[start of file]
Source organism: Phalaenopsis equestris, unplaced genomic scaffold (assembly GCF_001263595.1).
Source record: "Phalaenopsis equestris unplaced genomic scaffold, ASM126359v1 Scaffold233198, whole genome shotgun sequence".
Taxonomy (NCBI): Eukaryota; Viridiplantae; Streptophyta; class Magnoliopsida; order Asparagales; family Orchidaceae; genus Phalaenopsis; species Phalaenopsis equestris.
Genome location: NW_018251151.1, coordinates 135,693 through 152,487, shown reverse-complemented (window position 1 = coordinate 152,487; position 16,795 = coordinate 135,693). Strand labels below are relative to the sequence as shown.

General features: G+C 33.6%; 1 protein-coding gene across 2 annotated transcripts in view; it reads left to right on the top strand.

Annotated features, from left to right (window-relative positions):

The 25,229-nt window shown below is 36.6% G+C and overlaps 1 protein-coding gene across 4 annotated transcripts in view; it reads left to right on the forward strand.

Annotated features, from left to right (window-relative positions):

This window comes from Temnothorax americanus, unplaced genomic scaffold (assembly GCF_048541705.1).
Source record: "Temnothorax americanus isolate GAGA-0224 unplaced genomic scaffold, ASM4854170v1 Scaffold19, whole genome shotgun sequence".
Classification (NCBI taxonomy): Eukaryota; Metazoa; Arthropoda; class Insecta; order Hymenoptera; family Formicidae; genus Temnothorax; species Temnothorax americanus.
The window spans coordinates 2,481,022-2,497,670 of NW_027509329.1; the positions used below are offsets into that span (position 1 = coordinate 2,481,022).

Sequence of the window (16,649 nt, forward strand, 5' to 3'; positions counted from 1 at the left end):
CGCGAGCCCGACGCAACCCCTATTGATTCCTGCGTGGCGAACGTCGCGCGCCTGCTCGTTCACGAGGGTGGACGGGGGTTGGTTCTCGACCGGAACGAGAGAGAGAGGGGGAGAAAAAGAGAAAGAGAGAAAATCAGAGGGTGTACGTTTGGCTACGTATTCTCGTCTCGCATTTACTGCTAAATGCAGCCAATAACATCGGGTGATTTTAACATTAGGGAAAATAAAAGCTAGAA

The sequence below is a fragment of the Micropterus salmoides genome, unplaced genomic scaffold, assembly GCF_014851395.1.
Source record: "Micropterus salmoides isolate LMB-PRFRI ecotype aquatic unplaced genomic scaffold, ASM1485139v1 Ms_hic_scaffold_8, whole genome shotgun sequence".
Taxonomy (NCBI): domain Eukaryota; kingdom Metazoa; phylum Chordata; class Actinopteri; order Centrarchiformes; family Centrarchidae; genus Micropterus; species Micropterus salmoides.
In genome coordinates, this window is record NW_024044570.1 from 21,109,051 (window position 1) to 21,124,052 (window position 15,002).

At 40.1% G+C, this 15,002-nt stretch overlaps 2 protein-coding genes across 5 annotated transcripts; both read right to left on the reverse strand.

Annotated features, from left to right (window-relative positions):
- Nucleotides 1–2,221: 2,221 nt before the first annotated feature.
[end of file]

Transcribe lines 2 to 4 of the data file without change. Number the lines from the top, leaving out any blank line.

Source record: "Phalaenopsis equestris unplaced genomic scaffold, ASM126359v1 Scaffold233198, whole genome shotgun sequence".
Taxonomy (NCBI): Eukaryota; Viridiplantae; Streptophyta; class Magnoliopsida; order Asparagales; family Orchidaceae; genus Phalaenopsis; species Phalaenopsis equestris.
Genome location: NW_018251151.1, coordinates 135,693 through 152,487, shown reverse-complemented (window position 1 = coordinate 152,487; position 16,795 = coordinate 135,693). Strand labels below are relative to the sequence as shown.